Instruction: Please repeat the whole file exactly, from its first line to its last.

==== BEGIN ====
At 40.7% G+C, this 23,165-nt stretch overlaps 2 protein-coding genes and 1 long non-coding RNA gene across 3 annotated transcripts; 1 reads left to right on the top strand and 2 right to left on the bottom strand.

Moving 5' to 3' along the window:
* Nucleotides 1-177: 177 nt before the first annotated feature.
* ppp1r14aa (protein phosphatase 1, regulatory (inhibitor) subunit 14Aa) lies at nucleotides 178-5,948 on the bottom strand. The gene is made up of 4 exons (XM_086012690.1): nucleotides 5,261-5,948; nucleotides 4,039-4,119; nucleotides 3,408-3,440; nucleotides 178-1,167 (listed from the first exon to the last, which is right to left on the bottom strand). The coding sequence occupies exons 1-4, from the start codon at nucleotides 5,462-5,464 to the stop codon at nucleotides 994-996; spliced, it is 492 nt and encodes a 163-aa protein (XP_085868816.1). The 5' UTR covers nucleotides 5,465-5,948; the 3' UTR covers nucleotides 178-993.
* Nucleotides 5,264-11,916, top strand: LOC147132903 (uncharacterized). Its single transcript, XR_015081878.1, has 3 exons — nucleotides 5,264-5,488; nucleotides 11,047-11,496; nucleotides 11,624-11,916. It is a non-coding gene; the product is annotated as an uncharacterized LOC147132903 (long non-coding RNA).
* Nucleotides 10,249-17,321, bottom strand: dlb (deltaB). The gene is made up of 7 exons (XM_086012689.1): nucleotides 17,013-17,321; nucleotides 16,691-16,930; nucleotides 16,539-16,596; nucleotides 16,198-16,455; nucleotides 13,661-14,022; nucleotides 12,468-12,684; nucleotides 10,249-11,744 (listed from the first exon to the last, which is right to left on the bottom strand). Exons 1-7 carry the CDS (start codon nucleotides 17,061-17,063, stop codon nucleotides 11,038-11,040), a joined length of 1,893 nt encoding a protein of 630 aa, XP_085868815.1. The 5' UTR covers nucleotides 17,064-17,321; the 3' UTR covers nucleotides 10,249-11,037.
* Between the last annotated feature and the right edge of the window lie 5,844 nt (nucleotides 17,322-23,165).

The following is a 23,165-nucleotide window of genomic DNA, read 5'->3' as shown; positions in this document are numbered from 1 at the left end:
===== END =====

At 40.7% G+C, this 23,165-nt stretch overlaps 2 protein-coding genes and 1 long non-coding RNA gene across 3 annotated transcripts; 1 reads left to right on the top strand and 2 right to left on the bottom strand.

Moving 5' to 3' along the window:
* Nucleotides 1-177: 177 nt before the first annotated feature.
* ppp1r14aa (protein phosphatase 1, regulatory (inhibitor) subunit 14Aa) lies at nucleotides 178-5,948 on the bottom strand. The gene is made up of 4 exons (XM_086012690.1): nucleotides 5,261-5,948; nucleotides 4,039-4,119; nucleotides 3,408-3,440; nucleotides 178-1,167 (listed from the first exon to the last, which is right to left on the bottom strand). The coding sequence occupies exons 1-4, from the start codon at nucleotides 5,462-5,464 to the stop codon at nucleotides 994-996; spliced, it is 492 nt and encodes a 163-aa protein (XP_085868816.1). The 5' UTR covers nucleotides 5,465-5,948; the 3' UTR covers nucleotides 178-993.
* Nucleotides 5,264-11,916, top strand: LOC147132903 (uncharacterized). Its single transcript, XR_015081878.1, has 3 exons — nucleotides 5,264-5,488; nucleotides 11,047-11,496; nucleotides 11,624-11,916. It is a non-coding gene; the product is annotated as an uncharacterized LOC147132903 (long non-coding RNA).
* Nucleotides 10,249-17,321, bottom strand: dlb (deltaB). The gene is made up of 7 exons (XM_086012689.1): nucleotides 17,013-17,321; nucleotides 16,691-16,930; nucleotides 16,539-16,596; nucleotides 16,198-16,455; nucleotides 13,661-14,022; nucleotides 12,468-12,684; nucleotides 10,249-11,744 (listed from the first exon to the last, which is right to left on the bottom strand). Exons 1-7 carry the CDS (start codon nucleotides 17,061-17,063, stop codon nucleotides 11,038-11,040), a joined length of 1,893 nt encoding a protein of 630 aa, XP_085868815.1. The 5' UTR covers nucleotides 17,064-17,321; the 3' UTR covers nucleotides 10,249-11,037.
* Between the last annotated feature and the right edge of the window lie 5,844 nt (nucleotides 17,322-23,165).

The following is a 23,165-nucleotide window of genomic DNA, read 5'->3' as shown; positions in this document are numbered from 1 at the left end: